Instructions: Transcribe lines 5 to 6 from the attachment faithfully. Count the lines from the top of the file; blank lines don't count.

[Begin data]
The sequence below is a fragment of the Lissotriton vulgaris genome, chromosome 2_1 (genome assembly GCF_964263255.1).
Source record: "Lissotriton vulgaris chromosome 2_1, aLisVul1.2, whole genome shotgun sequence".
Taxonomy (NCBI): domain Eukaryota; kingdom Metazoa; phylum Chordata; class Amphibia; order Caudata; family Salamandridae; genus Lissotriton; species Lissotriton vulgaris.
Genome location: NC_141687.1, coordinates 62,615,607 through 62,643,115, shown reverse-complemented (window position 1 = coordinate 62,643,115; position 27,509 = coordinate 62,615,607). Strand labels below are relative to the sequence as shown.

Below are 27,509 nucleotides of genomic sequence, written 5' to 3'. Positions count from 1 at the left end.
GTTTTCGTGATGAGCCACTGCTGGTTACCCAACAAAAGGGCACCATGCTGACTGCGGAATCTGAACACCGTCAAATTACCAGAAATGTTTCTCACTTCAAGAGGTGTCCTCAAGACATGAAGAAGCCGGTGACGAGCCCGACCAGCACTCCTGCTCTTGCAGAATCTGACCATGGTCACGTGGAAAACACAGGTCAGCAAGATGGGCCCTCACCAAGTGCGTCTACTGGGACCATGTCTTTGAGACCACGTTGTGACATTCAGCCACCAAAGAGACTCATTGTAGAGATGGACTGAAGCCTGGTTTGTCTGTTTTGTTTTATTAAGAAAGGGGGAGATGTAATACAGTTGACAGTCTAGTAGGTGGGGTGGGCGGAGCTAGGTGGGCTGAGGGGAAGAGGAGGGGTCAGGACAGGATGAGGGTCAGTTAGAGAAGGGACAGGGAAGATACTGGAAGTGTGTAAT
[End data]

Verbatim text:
Below are 27,509 nucleotides of genomic sequence, written 5' to 3'. Positions count from 1 at the left end.
GTTTTCGTGATGAGCCACTGCTGGTTACCCAACAAAAGGGCACCATGCTGACTGCGGAATCTGAACACCGTCAAATTACCAGAAATGTTTCTCACTTCAAGAGGTGTCCTCAAGACATGAAGAAGCCGGTGACGAGCCCGACCAGCACTCCTGCTCTTGCAGAATCTGACCATGGTCACGTGGAAAACACAGGTCAGCAAGATGGGCCCTCACCAAGTGCGTCTACTGGGACCATGTCTTTGAGACCACGTTGTGACATTCAGCCACCAAAGAGACTCATTGTAGAGATGGACTGAAGCCTGGTTTGTCTGTTTTGTTTTATTAAGAAAGGGGGAGATGTAATACAGTTGACAGTCTAGTAGGTGGGGTGGGCGGAGCTAGGTGGGCTGAGGGGAAGAGGAGGGGTCAGGACAGGATGAGGGTCAGTTAGAGAAGGGACAGGGAAGATACTGGAAGTGTGTAAT